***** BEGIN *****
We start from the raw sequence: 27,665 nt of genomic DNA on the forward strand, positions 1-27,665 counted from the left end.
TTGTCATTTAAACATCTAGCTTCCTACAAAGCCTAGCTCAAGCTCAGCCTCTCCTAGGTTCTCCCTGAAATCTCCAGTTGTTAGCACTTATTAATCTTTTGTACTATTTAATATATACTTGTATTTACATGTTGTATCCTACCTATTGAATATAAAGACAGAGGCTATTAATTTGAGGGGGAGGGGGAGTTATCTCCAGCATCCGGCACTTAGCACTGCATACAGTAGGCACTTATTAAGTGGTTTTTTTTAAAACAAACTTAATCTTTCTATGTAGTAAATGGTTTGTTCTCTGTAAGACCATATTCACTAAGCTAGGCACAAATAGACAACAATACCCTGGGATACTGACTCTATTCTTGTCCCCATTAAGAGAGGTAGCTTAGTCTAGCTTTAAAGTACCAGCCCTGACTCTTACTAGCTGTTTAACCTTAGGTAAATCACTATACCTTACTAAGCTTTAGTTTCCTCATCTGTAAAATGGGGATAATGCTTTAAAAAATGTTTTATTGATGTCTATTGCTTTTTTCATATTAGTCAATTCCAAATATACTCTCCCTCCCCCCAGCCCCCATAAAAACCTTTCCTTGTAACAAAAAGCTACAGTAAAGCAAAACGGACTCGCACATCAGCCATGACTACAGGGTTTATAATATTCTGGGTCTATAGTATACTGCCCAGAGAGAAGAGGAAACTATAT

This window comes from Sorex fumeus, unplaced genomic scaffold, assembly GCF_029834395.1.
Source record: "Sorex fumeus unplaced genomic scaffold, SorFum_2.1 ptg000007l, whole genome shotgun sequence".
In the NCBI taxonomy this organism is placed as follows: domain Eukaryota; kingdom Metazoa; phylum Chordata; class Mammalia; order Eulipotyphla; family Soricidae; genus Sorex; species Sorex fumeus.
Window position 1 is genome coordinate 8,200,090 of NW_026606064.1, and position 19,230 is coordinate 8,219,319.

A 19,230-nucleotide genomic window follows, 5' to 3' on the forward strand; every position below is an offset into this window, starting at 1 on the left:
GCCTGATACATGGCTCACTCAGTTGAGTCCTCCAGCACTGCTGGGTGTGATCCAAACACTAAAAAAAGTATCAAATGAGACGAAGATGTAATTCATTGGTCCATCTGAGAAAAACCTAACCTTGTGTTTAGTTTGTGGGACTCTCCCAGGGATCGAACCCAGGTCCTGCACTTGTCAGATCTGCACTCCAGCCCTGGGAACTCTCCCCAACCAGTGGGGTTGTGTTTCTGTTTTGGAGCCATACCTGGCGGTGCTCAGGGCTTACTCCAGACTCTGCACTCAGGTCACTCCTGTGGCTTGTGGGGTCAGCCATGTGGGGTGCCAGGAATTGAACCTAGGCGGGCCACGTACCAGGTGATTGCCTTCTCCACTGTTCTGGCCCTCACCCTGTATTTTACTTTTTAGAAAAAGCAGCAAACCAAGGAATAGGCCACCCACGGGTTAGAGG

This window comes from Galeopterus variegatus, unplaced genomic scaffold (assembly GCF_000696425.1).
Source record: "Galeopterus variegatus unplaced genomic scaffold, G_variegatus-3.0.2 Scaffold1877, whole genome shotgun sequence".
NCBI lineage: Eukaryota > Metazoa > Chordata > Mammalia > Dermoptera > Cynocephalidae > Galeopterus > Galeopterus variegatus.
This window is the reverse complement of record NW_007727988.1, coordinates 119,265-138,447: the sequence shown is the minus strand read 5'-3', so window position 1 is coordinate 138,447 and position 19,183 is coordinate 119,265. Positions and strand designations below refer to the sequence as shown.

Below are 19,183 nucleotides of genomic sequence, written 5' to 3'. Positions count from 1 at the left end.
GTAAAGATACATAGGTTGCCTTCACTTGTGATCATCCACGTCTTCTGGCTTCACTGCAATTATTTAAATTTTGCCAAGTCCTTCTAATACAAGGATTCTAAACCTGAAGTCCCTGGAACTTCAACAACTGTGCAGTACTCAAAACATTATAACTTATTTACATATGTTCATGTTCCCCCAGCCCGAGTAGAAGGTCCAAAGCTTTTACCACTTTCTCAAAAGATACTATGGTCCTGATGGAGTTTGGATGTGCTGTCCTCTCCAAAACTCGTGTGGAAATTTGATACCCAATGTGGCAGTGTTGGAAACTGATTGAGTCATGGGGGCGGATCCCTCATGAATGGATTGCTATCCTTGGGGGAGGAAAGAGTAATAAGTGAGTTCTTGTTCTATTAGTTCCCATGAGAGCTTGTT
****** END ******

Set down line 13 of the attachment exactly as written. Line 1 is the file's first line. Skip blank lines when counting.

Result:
Below are 19,183 nucleotides of genomic sequence, written 5' to 3'. Positions count from 1 at the left end.